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CHS Titan- Urban Geography
Terms in this set (67)
ratio between workers employed in the basic sector and those employed in the nonbasic sector
Those products or services of an urban economy that are exported outside the city itself, earning income for the community.
non basic sector
goods and services produced by urban workers for people employed within the urban area
A sociologist who made the concentric zone model. This model is a model of internal structures of cities in which the distribution of different social groups within urban areas are spatially arranged in a series of rings. Burgess came up with this model when studying the growth of Chicago in late 1800's to early 1900's.
the heavily populated area extending from Boston to Washington and including New York City, Philadelphia, and Baltimore.
Small country subdivisions, usually containing between 2,500 and 8,000 persons, delineated by the US Census Bureau as areas of relatively uniform population characteristics, economic status, and living conditions.
Central Business District
The downtown heart of a central city, the Central Business District is marked by high land values, a concentration of business and commerce, and the clustering of retail and office activities.
Cities that provide goods and services for the surrounding area.
Central Place Theory
A theory that explains the distribution of services, based on the fact that settlements serve as centers of market areas for services; larger settlements are fewer and farther apart than smaller settlements and provide services for a larger number of people who are willing to travel farther.
German geographer came up with the idea of the central place theory
An urban settlement that has been legally incorporated into an independent, self-governing unit.
City - State
A city and its surrounding lands functioning as an independent political unit, a sovereign state comprising a city and its immediate hinterland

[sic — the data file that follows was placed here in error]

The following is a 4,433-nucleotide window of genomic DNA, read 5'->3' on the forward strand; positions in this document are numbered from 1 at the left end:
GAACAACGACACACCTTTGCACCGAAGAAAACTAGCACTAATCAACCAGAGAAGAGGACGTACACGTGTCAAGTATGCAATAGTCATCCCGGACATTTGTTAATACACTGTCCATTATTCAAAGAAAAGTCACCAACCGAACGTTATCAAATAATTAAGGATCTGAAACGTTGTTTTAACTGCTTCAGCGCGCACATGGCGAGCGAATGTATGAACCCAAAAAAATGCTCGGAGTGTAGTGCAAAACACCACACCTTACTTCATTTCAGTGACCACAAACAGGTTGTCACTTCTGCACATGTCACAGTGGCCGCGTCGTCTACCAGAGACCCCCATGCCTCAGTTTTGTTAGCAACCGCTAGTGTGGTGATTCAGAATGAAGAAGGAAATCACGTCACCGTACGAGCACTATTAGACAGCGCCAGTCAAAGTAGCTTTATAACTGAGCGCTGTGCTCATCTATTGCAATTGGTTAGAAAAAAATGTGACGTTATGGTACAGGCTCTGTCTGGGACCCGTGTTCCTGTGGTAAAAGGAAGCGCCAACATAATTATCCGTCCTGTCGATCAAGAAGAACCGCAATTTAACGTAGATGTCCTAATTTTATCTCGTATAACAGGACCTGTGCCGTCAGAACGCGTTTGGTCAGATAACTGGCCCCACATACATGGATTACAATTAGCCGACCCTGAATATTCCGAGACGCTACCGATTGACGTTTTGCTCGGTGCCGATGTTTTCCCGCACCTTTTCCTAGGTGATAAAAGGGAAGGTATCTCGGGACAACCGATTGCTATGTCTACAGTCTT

noncompetiting market areas; where each individual urban center and its merchants have a sales monopoly
Concentric Zone Model
A structural model of the American central city that suggests the existence of five concentric land-use rings arranged around a common center.
Councils of Government
cooperative agencies consisting of representatives from local governments in the region
The very poorest parts of cities that in extreme cases are not even connected to regular city services and are controlled by gangs or drug lords.
A term introduced by Joel Garreau in order to describe the shifting focus of urbanization in the United States away from the CBD toward new loci of economic activity at the urban fringe. These cities are characterized by extensive amounts of office and retail space, few residential areas, and modern buildings
feminization of poverty
The increasing concentration of poverty among women, especially unmarried women and their children
The period between about 7000 and 5000 bc which noted the beginnings of the development of states and urbanization
A process of converting an urban neighborhood from a predominantly low-income renter-occupied area to a predominantly middle-class owner-occupied area
Areas of a town or city where a particular ethnic group lived; usually became crowded and rundown.
A process occurring in many inner cities in which they become dilapidated centers of poverty, as affluent whites move out to the suburbs and immigrants and people of color vie for scarce jobs and resources.
(in European cities) undeveloped area neighboring an urban area, often protected from development by planning law, A ring of land maintained as parks, agriculture, or other types of open space to limit the sprawl of an urban area.
Harris and Ullman
developed multiple nuclei model explaining that large cities developed by spreading from several places of growth, not just one
an economist who studied housing data for 142 American cities, presented his sector model of urban land use in 1939. he maintained that high-rent residential districts were instrumental in shaping the land-use structure of the city. Because these areas were reinforced by transportation routes, the pattern of their development was one of sectors or wedges, not concentric zones.
Fundamental facilities and systems serving a country, city, or area, as transportation and communication systems, power plants, and schools
City with more than 10 million people
A region in which several large cities and surrounding areas grow together
a city in which a central square became the focus of the city flanked by royal, religious, public, and private buildings: streets leading to such squares formed the beginnings of a downtown